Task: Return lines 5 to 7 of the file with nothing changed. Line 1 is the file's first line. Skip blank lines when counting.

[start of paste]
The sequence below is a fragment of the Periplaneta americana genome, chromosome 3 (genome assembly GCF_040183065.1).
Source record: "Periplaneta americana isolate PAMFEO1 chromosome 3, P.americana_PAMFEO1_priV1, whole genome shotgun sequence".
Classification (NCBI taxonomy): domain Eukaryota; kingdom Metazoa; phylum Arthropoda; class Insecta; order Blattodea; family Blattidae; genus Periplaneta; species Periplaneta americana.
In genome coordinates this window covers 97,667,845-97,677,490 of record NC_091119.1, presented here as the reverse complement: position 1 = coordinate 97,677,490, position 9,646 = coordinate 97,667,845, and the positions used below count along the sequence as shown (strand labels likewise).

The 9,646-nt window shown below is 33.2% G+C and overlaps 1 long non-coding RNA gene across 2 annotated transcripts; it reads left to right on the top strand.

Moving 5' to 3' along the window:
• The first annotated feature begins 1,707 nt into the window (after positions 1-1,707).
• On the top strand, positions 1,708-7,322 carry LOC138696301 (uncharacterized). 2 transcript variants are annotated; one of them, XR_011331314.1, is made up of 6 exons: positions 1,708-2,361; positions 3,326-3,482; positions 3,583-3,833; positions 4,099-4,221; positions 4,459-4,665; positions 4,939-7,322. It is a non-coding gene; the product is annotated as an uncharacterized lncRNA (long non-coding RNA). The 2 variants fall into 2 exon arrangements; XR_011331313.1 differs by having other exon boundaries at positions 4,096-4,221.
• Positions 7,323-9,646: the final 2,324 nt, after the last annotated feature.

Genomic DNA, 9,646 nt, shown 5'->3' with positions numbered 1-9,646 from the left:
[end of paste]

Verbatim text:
The 9,646-nt window shown below is 33.2% G+C and overlaps 1 long non-coding RNA gene across 2 annotated transcripts; it reads left to right on the top strand.

Moving 5' to 3' along the window:
• The first annotated feature begins 1,707 nt into the window (after positions 1-1,707).